Of course, the aerospace-golfer-geniuses mean no harm. They want us to have their best. But golfers I meet often complain to me of a mild form of computer obsolescence disease. You know the symptoms: You bring home the latest computer, driver, juicer, you name it, feeling as if youre on the cutting edge ' and six months later you see something that claims to better. The cutting edge no longer cuts it.
Here, quite innocently, the customer has been told what to want ' and just as unintentionally, he ends up feeling at least a little dissatisfied.
(In fairness: One good step to counter this has been trade-in/trade-up programs, such as Callaways.)
Speeding to be important. Its hard to class up a pickup soccer game. The grass on the field may be a little thicker in New England than in New Mexico, but what it boils down to is a bunch of kids running around and having a good time.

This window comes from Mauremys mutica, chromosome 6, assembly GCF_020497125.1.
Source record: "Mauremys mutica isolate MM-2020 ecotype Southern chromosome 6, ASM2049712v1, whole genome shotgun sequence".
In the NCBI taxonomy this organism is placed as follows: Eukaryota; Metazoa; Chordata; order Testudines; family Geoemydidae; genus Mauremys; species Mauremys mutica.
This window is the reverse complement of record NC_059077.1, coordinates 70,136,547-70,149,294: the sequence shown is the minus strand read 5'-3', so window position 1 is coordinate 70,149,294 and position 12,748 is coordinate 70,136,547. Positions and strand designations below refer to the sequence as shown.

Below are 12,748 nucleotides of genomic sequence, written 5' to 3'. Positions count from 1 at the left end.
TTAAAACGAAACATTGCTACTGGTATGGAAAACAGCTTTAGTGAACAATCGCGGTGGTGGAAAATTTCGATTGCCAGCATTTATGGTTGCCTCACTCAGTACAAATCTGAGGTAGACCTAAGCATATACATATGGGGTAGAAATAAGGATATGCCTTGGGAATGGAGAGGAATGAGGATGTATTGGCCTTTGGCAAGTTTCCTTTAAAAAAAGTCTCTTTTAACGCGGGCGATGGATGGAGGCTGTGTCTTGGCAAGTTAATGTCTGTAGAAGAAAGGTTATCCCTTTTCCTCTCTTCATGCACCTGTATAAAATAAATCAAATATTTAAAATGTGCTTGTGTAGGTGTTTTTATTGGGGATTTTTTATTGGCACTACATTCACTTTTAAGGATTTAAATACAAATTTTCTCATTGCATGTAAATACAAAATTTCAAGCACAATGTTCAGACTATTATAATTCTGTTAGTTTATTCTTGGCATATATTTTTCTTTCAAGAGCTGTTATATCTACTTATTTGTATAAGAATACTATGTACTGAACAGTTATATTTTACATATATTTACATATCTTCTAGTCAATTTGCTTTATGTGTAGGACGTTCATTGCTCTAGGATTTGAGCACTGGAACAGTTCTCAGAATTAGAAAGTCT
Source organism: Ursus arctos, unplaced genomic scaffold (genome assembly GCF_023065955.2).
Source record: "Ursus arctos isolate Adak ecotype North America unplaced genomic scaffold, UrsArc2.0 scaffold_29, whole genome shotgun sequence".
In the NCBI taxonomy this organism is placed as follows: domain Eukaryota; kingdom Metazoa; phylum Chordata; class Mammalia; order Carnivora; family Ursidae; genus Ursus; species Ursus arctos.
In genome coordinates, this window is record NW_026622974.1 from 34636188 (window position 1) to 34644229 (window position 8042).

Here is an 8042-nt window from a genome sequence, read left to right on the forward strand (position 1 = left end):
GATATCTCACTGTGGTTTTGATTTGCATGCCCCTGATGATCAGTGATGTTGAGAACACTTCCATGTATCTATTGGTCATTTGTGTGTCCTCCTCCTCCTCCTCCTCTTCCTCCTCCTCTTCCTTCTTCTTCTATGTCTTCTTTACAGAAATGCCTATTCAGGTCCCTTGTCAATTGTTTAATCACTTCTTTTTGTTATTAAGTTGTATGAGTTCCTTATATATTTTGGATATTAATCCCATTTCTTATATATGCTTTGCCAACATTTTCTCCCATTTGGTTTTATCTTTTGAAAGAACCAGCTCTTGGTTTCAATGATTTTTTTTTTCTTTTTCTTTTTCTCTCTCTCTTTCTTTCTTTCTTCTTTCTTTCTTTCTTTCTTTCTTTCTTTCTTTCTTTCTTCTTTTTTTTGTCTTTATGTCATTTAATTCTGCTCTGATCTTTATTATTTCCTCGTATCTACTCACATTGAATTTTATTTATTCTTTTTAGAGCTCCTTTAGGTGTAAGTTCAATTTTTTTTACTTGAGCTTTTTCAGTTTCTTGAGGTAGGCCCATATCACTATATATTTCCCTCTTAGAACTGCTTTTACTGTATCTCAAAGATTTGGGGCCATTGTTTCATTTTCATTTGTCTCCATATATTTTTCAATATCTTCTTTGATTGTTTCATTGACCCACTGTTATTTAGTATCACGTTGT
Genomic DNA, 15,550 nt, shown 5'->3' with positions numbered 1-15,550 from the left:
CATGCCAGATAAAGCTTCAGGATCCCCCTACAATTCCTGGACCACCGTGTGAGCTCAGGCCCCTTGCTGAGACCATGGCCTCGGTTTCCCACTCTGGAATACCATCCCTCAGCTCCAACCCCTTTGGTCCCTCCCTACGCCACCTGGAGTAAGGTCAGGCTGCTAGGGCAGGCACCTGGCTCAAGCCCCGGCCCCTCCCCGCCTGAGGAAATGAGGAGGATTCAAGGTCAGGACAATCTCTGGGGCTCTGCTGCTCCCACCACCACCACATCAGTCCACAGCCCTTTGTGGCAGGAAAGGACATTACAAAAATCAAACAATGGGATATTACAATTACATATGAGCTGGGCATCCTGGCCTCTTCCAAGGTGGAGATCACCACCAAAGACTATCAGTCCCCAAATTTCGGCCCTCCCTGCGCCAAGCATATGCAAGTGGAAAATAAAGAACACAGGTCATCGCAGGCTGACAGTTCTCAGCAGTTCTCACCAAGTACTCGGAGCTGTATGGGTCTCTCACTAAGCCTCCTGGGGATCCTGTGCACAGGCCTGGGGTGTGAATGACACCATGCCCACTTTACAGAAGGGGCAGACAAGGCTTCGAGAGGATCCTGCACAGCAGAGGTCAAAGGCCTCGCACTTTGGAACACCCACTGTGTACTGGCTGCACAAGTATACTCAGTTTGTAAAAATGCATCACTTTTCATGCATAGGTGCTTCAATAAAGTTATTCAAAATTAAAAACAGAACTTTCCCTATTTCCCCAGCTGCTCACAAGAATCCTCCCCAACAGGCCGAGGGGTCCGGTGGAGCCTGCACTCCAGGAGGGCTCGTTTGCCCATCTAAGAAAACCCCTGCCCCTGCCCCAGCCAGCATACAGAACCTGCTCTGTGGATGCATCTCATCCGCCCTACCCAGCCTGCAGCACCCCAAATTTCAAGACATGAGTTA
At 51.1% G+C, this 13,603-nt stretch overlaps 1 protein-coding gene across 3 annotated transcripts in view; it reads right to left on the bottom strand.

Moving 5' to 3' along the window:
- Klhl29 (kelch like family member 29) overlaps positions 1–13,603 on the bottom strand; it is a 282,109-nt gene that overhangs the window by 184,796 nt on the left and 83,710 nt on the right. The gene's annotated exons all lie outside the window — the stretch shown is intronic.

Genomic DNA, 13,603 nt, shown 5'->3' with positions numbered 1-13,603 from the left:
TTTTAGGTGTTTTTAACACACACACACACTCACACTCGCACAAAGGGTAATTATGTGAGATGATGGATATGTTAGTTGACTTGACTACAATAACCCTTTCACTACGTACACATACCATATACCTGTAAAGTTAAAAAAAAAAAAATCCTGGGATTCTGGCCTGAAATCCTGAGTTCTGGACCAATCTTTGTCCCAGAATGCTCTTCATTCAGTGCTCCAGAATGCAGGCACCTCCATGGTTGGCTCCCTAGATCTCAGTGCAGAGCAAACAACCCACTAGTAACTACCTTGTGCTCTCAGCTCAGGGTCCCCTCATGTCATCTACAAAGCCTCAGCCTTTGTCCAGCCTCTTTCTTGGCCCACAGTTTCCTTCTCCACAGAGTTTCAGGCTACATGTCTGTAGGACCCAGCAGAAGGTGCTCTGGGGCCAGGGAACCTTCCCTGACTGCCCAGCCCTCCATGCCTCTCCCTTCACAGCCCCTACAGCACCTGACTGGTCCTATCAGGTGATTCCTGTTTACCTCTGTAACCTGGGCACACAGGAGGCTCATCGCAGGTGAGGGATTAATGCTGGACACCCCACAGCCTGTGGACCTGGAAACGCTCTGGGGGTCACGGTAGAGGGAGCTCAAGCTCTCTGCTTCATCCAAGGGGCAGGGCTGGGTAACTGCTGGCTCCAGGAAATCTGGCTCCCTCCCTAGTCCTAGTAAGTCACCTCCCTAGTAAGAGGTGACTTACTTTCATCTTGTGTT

Not so golf. The sports history offers a fertile field for perpetuating ' or eschewing ' elitism. We see it every day in the persistence of single-gender clubs or the over-the-top opulence of some upscale daily fee courses. On the flip side, we see no-frills municipal tracks where regulars play hardscrabble golf on turf they are proud to endure.
Somewhere along the line, aided by well-produced television broadcasts of the turf paradises demanded by modern pros, many in the hardscrabble crowd came to believe they were playing some sort of substandard golf. (Last I checked, a stroke is a stroke anywhere). Then the disease spread like poa annua to people whose courses had admirable turf throughout, although it may have been brown around the edges or damp over there by No. 15 where weve always hade trouble with those fairway drainage tiles.
Bottom line: Someone always thought the grass was greener, and someone felt a little dissatisfied.
Of course, one bears a lot of the responsibility for happiness with what one has. And nobody is trying to upset anyone by building nice courses. But for every guy who says (and means it), I like my courses rustic look, there are 10 who say (at least to themselves) I wish our course was more like Augusta National.